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ARTICLE Speaking Up: How the Museum of Jewish Heritage Teaches Visitors to Live Our Values in Real Time

“A visit to a museum is a search for beauty, truth, and meaning in our lives…” said Maira Kalman, Israeli-born illustrator, artist, writer and designer.

But can a visit to a museum be an act of civic engagement, as well? To the staff of educators at The Museum of Jewish Heritage in New York- A Living Memorial to the Holocaust, the third largest Holocaust museum in the world, it can and it must be so.

“Part of ensuring that [an event like the Holocaust] doesn’t happen again is actively creating the world you want to live in,” said Miriam Haier, Senior Director for External Affairs at the Museum. “It’s an ongoing civil project, to understand in a constant way that you’re responsible for being active in the world.”

As a primary resource in North America for teaching and learning about the Holocaust, educators at the Museum think very carefully about how to engage visitors and student groups and more specifically, how the facts of the Holocaust connect to contemporary issues.

“Rather than drawing comparisons,” Haier explains, “we want people to understand that what they learn here can be relevant to their own lives.”

With that charge, Haier and her colleagues recently hosted “After Charlottesville: With Roberta Kaplan and Karen Dunn,” a special presentation by two of America’s leading litigators who are currently representing the plaintiffs from Charlottesville, Virginia who were “targeted on the basis of their race, religion, and ethnicity or because they stood up for the safety and civil rights of others.”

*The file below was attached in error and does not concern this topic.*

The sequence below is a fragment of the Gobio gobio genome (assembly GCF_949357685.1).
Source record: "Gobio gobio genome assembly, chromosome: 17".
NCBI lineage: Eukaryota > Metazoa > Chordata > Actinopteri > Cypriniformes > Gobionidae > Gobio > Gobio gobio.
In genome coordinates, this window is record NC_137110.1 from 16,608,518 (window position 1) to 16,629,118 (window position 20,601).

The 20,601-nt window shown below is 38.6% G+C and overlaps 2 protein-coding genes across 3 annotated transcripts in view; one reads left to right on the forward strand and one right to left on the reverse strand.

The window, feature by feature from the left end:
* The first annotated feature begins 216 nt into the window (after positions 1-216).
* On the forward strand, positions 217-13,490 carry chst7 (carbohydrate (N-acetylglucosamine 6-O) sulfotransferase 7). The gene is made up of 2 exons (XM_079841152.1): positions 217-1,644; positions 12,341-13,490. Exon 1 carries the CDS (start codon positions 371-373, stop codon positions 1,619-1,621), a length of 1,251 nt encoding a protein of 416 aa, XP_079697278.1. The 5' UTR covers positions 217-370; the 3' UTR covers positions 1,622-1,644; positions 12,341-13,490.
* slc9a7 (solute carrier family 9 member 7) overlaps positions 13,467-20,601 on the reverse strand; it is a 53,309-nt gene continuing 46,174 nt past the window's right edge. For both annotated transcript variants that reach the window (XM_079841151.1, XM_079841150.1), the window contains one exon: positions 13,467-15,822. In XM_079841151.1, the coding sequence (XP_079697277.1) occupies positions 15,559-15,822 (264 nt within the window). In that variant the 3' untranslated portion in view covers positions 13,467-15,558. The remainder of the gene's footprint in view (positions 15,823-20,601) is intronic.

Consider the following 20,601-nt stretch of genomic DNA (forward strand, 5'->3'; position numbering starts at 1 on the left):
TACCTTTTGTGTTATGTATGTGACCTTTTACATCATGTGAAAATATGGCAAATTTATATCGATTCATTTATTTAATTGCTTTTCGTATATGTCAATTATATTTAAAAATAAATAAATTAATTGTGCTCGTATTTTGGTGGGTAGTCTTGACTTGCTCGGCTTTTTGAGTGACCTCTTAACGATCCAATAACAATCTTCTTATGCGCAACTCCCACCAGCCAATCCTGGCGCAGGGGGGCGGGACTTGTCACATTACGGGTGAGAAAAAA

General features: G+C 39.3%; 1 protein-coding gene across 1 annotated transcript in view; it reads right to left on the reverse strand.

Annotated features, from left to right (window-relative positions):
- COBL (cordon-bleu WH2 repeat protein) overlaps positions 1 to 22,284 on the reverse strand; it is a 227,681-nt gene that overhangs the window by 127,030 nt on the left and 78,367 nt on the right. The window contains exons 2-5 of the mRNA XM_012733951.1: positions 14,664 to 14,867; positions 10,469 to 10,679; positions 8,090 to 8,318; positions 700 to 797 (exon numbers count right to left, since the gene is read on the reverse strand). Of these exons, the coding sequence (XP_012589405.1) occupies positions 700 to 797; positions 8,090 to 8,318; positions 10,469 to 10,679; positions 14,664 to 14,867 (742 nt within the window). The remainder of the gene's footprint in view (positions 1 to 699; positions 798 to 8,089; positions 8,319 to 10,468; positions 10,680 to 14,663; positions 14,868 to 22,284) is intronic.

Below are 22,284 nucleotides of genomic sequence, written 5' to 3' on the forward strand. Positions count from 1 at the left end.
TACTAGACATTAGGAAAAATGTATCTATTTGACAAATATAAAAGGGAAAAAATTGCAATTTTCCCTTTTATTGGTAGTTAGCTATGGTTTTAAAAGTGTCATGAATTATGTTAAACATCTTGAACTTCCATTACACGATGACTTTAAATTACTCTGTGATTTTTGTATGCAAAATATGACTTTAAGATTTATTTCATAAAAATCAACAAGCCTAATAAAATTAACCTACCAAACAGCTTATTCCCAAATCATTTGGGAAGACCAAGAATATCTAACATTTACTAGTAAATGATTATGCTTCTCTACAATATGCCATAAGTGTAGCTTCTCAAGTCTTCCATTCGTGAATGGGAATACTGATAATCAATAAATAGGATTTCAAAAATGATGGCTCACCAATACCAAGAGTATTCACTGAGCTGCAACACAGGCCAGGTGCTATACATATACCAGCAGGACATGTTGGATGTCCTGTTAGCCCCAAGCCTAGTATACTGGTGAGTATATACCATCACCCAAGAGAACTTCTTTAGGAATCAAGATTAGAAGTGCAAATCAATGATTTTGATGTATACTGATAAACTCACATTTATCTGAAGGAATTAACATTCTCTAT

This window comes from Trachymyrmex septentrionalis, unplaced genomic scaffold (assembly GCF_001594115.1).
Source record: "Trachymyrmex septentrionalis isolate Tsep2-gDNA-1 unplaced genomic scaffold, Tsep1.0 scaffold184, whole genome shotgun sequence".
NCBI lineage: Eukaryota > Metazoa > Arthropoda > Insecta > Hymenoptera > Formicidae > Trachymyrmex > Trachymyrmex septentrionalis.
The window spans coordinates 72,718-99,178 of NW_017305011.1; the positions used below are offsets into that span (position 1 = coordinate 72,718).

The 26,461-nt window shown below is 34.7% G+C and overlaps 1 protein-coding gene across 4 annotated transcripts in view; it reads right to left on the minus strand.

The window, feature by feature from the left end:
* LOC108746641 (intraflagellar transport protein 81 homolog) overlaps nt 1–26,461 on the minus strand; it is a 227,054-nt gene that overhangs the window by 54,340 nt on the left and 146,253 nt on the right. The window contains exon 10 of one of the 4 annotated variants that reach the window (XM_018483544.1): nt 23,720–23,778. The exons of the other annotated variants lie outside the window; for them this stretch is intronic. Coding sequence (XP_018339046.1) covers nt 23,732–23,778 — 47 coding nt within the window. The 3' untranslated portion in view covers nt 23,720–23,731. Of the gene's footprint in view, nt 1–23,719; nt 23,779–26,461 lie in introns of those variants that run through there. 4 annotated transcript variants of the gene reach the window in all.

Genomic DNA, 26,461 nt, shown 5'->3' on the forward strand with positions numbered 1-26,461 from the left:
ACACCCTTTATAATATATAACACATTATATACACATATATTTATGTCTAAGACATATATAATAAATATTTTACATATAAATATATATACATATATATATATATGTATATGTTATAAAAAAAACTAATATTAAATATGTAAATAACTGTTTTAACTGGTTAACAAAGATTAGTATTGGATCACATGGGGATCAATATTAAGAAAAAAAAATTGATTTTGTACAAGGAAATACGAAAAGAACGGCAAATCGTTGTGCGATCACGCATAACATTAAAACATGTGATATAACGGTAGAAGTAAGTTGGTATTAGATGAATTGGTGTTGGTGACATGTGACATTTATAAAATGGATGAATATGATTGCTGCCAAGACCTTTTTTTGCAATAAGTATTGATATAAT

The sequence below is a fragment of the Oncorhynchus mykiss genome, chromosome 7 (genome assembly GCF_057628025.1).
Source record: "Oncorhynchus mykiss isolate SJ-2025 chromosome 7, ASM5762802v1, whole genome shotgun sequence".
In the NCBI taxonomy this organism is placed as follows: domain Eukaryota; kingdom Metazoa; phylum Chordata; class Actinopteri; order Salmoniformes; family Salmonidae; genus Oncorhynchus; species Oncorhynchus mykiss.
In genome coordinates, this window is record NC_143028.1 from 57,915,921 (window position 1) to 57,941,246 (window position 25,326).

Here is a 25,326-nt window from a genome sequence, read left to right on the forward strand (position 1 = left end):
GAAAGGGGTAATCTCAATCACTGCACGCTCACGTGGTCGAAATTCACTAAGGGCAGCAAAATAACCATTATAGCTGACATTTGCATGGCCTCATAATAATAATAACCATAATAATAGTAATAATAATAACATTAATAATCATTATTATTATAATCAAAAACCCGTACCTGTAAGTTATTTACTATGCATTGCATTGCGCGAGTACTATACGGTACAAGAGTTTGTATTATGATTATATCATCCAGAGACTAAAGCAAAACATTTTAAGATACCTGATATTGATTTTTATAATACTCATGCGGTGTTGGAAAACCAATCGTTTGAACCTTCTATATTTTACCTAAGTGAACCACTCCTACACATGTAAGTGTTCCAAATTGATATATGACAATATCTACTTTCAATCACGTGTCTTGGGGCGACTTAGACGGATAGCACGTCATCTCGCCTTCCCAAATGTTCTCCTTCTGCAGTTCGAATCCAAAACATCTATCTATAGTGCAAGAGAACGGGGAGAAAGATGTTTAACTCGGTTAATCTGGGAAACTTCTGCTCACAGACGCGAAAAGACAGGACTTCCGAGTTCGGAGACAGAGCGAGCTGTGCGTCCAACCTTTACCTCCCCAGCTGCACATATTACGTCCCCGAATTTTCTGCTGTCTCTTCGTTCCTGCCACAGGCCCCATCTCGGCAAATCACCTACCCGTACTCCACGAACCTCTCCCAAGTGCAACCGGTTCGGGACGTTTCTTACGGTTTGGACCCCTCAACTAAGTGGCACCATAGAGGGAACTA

“The rally was rife with anti Semitic language and neo Nazi participation at a higher rate than any other event in recent U.S. history,” Haier said. “That’s relevant to our student groups and our visitors because they come to this museum to try and understand the Holocaust—and part of that is acknowledging that some of these very same ideas are still present in communities in this country.

“Our intention isn’t to instill this idea in a fearful way, but rather, to help people confront the issues and access the legal tools and the civil rights tools that we have, to address them here, in a respectful space,” she said.

According to Michael Glickman, President and CEO of the Museum, when the doors to the building opened in 1997, it sent a powerful message that “mere decades after the tragedies of the Holocaust, the Jewish communities of New York claimed the right to speak for themselves.”

“At the museum,” Gilckman said, “our daily work of responsibly documenting history and honoring Holocaust victims and survivors is inspiring us to be honest about our present moment in this country. We have work to do.”

The Museum recognizes the work of Kaplan and Dunn as contributing in a major way to that imperative. As literature on their website explains, ‘Kaplan and Dunn’s groundbreaking lawsuit against white supremacists, neo-Nazis, and affiliated hate groups is designed to make it clear that inciting and engaging in violence based on racism, sexism, and anti-Semitism has no place in this country.’